Released in 1979 by Milton Bradley, Big Trak was a computerized, battery-operated, programmable lunar-inspired sci-fi tank. It happened to be the most advanced toy ever at the time of it's release, and became an instant hit.
The original Big Trak was a six-wheeled (two-wheel drive) tank with a front-mounted "photon beam" headlamp, and a keypad on top. It came in two colors, the U.S. version came in gray, and the U.K. version in white. There also was an optional cargo trailer accessory called the Transport, once hooked to the Big Trak this trailer could be programmed to dump its payload.
Using the 24-key keypad on top of the vehicle, users could program a sequence of up to 16 commands. The commands ranged from simple movements like go forward three lengths, turn right or left, or pause for a certain amount of time. To more complicated commands like stealth mode where it would delay commands, fire it's photon beam, or navigate an obstacle. It was programmable to move up to 99 lengths at a time. With a single length corresponding to roughly a foot, this meant that the tank could cover approximately 100 feet in a single programming session.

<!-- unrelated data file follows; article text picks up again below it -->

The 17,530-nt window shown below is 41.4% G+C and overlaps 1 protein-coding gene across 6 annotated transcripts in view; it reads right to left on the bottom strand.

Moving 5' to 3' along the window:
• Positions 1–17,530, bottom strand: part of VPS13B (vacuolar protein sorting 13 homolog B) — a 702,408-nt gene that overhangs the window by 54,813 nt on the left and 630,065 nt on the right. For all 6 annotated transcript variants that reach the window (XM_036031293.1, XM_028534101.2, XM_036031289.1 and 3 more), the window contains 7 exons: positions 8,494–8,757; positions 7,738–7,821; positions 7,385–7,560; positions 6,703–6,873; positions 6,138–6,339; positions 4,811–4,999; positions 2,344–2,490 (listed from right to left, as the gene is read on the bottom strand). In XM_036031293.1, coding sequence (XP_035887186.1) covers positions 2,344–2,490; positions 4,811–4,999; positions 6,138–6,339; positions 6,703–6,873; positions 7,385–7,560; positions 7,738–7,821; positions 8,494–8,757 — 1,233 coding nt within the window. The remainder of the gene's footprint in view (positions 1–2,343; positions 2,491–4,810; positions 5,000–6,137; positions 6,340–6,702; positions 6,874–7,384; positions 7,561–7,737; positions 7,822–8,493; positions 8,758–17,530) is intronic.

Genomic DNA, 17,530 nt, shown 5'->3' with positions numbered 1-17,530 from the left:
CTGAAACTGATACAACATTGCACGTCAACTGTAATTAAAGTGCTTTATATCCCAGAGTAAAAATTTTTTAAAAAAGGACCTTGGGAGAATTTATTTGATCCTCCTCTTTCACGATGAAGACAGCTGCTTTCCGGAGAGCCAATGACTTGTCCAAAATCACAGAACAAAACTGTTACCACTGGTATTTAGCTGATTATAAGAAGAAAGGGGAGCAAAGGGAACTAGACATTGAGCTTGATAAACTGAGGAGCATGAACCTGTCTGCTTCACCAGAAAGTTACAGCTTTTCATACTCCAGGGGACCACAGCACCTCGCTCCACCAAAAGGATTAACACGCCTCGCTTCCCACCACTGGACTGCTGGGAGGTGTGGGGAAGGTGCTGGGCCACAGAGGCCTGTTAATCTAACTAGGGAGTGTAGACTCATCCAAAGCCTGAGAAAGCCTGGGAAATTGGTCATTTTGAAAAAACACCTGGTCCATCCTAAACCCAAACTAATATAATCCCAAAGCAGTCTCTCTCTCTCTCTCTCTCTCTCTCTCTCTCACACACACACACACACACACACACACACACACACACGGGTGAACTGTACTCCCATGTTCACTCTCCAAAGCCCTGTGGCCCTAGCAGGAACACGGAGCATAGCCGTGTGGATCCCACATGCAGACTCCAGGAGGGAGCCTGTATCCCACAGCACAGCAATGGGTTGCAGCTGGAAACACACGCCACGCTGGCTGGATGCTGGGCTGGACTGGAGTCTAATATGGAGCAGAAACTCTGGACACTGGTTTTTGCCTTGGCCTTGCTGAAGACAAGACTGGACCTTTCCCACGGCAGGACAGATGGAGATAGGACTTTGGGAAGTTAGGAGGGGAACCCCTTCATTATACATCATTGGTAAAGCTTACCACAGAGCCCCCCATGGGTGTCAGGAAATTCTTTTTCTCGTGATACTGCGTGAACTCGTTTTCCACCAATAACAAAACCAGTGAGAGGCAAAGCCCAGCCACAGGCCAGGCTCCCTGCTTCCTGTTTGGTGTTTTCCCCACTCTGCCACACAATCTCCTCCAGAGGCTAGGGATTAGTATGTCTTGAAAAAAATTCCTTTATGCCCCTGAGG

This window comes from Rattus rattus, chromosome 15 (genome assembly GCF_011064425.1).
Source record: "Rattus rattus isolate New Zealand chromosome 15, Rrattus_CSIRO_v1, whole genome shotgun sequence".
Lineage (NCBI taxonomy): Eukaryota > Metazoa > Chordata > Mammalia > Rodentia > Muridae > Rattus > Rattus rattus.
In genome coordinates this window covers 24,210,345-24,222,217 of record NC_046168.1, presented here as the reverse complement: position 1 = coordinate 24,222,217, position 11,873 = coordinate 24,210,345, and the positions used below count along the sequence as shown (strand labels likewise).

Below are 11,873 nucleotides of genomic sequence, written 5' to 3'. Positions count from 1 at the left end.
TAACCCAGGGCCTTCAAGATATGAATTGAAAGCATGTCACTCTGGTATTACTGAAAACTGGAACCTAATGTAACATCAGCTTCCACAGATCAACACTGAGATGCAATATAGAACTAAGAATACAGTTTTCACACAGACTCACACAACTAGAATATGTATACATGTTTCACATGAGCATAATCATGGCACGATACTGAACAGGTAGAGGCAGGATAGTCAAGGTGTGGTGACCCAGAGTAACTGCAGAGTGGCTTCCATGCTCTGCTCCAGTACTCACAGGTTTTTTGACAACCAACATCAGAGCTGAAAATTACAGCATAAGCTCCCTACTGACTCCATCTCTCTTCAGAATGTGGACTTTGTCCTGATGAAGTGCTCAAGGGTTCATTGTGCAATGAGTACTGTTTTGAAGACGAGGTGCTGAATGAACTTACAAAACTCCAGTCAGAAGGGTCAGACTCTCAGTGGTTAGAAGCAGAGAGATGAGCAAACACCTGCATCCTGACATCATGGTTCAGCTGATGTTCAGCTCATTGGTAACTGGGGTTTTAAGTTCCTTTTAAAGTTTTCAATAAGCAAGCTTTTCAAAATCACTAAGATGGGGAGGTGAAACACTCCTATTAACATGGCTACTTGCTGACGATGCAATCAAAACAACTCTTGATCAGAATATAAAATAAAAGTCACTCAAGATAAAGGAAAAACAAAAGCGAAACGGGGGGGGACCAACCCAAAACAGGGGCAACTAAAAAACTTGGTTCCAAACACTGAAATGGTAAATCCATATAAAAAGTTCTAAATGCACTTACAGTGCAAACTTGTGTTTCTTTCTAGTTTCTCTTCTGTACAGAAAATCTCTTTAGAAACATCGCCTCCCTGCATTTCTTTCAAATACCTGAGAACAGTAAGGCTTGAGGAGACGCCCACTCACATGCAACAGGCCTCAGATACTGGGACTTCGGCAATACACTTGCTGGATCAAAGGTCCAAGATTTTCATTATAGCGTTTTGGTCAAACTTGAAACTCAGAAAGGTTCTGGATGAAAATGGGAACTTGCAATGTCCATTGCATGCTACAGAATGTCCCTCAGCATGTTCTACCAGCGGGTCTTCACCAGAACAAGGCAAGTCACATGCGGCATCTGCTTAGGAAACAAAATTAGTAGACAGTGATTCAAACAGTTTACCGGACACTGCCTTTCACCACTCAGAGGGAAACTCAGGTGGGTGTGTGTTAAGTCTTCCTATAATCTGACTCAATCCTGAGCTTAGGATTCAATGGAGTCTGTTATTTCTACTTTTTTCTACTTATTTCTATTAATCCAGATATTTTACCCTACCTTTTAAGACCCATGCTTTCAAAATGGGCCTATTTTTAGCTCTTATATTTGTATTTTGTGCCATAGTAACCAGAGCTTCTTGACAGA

The Big Trak was innovative for its time, when programmability was cutting-edge in consumer electronics, and the personal computer revolution was invading homes and schools. It was a low cost alternative to the Apple or Commodore computers for teaching young children introductory computer programming. By laying out a simple course and tasking their students to program Big Tack to navigate it, teachers could foster a basic understanding of programming even before their students were old enough to use an actual computer.
Big Trak was also in some movies, it can be seen sitting next to the TV in the movie E.T. The Extra Terrestrial.
By the time Milton Bradley discontinued production of the Big Trak they had sold over two million units at $40 a piece. Did you have a Big Trak as a child? We'd like to hear about it in the comments section.